Clinical studies in osteoarthritis (OA) patients demonstrate the benefit of different hydrotherapy treatments: 

  • A 2016 Cochrane Review of pool-based therapies for OA, concluded that aquatic exercise may have small, short-term, and clinically relevant effects on patient-reported pain, disability, and quality of life (QoL) in people with knee and hip OA (50). 
  • Contrast hydrotherapy has been found to reduce pain and improve QoL in knee osteoarthritis (51
  • Mineral water baths and hot showers and mineral bath were superior to no treatment for pain, function, stiffness, and quality of life at 3, 6, and 9 months in knee OA patients (52). 
  • Hot affusion bath with Epsom salt, three times a week for three weeks significantly reduced pain and stiffness in patients with knee OA, and improved range of motion (53). 
  • Several clinical studies have demonstrated the effectiveness of alternating hot and cold compresses with reducing pain and improving function in knee OA patients (54,55).

 

Immune system support

Although the mechanisms are not entirely understood, both hot and cold hydrotherapy treatments affect innate and adaptive immunity (11,56). Acute cold exposure following pre-heating (18 °C) increased circulation of leucocytes, granulocytes, natural killer cells, and interleukin-6 (IL-6) as mediated by increased noradrenaline (57)

Hot spring (41°C) hydrotherapy significantly increased the total number of leukocytes and lymphocytes in older subjects (>35 years). These increases were related to blood hormonal levels, mainly adrenocortical hormones (58).

Whole-body hyperthermic water bath (immersions) reduced relative total T-lymphocyte counts, increased relative CD8+ lymphocyte and NK cell counts, and activity (59).

In several low-grade inflammation-related pathologies, balneotherapy and mud therapy have anti-inflammatory and chondroprotective effects by reducing serum concentrations of pro-inflammatory cytokines including TNF-α (60,61,62,63), IL-1β (61), and regulatory cytokine IL-6 (64,65), and increased anti-inflammatory growth factor IGF-1 (60,66).

 

Respiratory disorders

Hydrotherapy can be used to enhance long-term respiratory function by improving vital capacity (VC), thoracic expansion and breathing control (67).

In patients with chronic obstructive pulmonary disease (COPD) the hydrostatic pressure exerted during immersion facilitates expiration and reduces the residual volume, decreasing air trapping (68,69).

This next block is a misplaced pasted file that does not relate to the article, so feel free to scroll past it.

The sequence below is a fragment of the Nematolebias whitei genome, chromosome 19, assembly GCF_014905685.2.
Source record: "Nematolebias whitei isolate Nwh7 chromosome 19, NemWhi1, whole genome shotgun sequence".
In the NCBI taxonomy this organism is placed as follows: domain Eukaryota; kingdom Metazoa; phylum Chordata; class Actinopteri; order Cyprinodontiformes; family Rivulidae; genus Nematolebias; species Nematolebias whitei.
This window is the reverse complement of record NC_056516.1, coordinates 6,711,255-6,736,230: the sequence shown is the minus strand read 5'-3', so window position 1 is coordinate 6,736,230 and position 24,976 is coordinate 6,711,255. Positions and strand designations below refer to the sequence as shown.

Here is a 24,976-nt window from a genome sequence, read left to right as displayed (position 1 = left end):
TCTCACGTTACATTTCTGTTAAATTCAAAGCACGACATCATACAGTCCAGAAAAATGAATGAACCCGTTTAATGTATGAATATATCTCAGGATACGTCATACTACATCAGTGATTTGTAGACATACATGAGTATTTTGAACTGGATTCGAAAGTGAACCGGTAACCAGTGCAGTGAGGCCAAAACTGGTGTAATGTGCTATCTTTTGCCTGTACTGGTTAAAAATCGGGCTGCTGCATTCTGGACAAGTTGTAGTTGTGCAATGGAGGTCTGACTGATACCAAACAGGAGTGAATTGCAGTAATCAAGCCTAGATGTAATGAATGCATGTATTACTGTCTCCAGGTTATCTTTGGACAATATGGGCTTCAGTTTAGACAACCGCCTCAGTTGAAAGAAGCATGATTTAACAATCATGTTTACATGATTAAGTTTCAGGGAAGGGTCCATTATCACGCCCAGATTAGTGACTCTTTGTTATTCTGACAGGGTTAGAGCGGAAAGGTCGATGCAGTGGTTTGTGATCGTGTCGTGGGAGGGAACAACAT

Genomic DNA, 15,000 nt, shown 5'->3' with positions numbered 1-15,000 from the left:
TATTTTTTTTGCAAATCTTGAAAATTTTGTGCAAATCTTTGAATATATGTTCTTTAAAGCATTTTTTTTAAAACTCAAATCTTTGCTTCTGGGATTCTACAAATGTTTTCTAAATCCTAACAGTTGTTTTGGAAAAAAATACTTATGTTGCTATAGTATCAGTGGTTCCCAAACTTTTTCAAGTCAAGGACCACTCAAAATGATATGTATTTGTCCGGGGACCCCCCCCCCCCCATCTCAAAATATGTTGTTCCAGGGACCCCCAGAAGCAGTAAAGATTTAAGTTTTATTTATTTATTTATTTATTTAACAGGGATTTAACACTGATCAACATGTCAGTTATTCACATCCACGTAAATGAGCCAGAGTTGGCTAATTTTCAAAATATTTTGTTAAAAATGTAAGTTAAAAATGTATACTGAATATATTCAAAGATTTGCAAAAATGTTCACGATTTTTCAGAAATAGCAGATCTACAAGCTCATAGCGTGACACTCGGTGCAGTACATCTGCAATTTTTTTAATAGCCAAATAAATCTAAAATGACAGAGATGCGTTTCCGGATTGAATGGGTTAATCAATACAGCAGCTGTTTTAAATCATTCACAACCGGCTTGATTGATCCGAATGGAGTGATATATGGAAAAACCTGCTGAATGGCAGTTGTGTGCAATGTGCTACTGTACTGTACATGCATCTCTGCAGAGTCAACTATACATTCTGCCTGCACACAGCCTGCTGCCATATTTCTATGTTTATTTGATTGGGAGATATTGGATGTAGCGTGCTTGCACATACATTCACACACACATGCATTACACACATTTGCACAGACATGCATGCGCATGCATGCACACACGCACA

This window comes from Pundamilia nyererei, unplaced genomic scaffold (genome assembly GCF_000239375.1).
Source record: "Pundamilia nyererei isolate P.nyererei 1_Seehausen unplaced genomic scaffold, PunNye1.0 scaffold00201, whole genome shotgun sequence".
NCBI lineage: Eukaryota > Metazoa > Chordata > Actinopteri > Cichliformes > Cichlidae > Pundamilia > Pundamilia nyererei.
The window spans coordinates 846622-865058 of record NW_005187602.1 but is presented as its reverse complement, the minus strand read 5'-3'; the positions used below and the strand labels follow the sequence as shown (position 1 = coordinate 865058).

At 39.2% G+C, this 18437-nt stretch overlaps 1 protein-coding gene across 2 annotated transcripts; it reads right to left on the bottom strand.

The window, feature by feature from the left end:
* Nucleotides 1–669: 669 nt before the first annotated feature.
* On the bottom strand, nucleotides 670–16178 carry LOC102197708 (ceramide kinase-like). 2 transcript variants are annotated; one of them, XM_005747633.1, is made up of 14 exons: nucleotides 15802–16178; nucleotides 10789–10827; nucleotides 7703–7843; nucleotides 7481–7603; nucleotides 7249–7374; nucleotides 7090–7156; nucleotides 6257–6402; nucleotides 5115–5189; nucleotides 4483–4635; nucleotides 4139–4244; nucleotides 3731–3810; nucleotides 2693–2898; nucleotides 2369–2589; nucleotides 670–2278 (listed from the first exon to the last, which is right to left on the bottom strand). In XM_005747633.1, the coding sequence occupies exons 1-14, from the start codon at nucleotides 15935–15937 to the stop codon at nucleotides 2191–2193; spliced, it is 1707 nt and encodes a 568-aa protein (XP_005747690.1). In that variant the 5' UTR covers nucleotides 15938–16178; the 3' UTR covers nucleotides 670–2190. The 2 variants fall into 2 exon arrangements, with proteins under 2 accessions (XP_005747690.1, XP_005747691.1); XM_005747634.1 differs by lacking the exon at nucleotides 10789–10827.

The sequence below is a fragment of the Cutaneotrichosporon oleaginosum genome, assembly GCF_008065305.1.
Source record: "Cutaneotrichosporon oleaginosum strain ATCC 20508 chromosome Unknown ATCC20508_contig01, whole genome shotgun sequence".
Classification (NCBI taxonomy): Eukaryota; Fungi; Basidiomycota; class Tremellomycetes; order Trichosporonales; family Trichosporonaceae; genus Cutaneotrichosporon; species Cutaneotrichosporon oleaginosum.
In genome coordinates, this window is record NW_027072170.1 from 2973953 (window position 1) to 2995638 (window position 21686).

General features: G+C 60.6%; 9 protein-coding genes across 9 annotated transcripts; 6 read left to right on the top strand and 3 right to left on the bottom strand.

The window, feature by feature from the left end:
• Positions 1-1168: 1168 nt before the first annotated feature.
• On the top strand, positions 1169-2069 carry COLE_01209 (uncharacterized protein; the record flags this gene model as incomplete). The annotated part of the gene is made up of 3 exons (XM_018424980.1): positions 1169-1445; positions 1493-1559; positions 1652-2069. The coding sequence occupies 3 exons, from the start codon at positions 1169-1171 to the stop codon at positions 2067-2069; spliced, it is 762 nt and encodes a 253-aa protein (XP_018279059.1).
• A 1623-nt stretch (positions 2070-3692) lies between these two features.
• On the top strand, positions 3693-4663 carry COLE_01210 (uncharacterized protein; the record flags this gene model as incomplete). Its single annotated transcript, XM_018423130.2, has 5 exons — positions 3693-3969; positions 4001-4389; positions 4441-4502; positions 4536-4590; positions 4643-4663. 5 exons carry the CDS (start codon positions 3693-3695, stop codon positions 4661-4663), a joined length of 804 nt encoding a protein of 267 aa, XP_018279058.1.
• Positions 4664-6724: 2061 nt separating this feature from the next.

Susceptibility to respiratory infections plays a role in exacerbations of COPD. Repeated cold-water stimulations (affusions) reduced the frequency of respiratory infections via immunomodulation relating to Th-1 cells, and improved peak expiratory flow and overall quality of life in COPD patients (70).

 

Neuroendocrine system support

Various stress factors, including hyperthermia, are known to activate the hypothalamic-pituitary-adrenal (HPA) axis. Hyperthermia-induced activation of the HPA-axis and sympathetic nervous system (SNS) has been reported mostly in healthy subjects undergoing hydrotherapy or sauna baths (71,72) leading to increases in adrenocorticotropic hormone (ACTH) (73), cortisol (73,74), growth hormone (GH) (74,75), prolactin (76,77), β-endorphins (73,77,78), and noradrenaline (NA) (75,76,77,79). 

These neuroendocrine effects are beneficial for inflammatory pain conditions and mood disorders (80,81). In fibromyalgia patients, mud therapy increased levels of ACTH, cortisol and β -endorphin serum levels. The release of these hormones was associated with pain reduction and improved disability, depression, and quality of life (81). Similar effects were observed in OA patients, where an increase in circulating cortisol concentrations was associated with a decrease in the elevated systemic levels of inflammatory cytokines (80).

Cold hydrotherapy is also known to produce similar effects on the HPA axis. Cold stress-induced analgesia is mediated by increased production of opioid peptide beta-endorphin, an endogenous painkiller (82,83).

 

Mood disorders

Recent studies have demonstrated the psychological effects of hydrotherapy, such as mental relaxation, and improving mental fatigue, quality of life, and depression/stress (84,85,86). Hydrotherapy can exert anxiolytic and antidepressant effects via effects on stress hormones (e.g. cortisol and noradrenaline) (87), β-endorphins and neurotransmitters, including serotonin (88).

Hydrotherapy reduces anxiety symptoms in diagnosed anxiety disorders (89), during labour (90) and in individuals with co-morbidities including chronic myofascial pain syndrome (91); fibromyalgia (92) and chronic heart failure (93).

In an 8-week clinical study involving 237 patients with a generalised anxiety disorder (GAD), balneotherapy significantly improved anxiety scores compared with antidepressant medication (Paroxetine). Remission and sustained response rates were also significantly higher in the balneotherapy group, and improvements in depression scores were also noted (89).

 

Metabolic conditions

Hydrotherapy may have benefits for improving circulation and insulin resistance in Type 2 diabetes mellitus (TD2M). 

Daily immersion in hot water (37.8°C to 41.0°C) for 3 weeks, as an adjunct to hypoglycaemic medication, was found to improve fasting plasma glucose levels and HbA1c in T2DM patients (94). Improvements in insulin resistance were mediated by increased blood flow to skeletal muscles, where insulin-mediated glucose uptake primarily occurs (94,95).

A single immersion in Dead Sea water produced a significant reduction in blood glucose in T2DM patients, without influencing insulin, cortisol, and c-peptide levels (96).

In type 2 diabetics with mild lower-extremity arterial, 15 weeks of hot spring thermal hydrotherapy combine with acupuncture reduced intermittent claudication symptoms, exerted anti-inflammatory effects, and improved physical function, without significant glycaemic-controlling effects (97).

Daily application of a salt foot bath (40 to 45° for 15 minutes) produced significant reductions in pain scores in patients with painful diabetic peripheral neuropathy (98).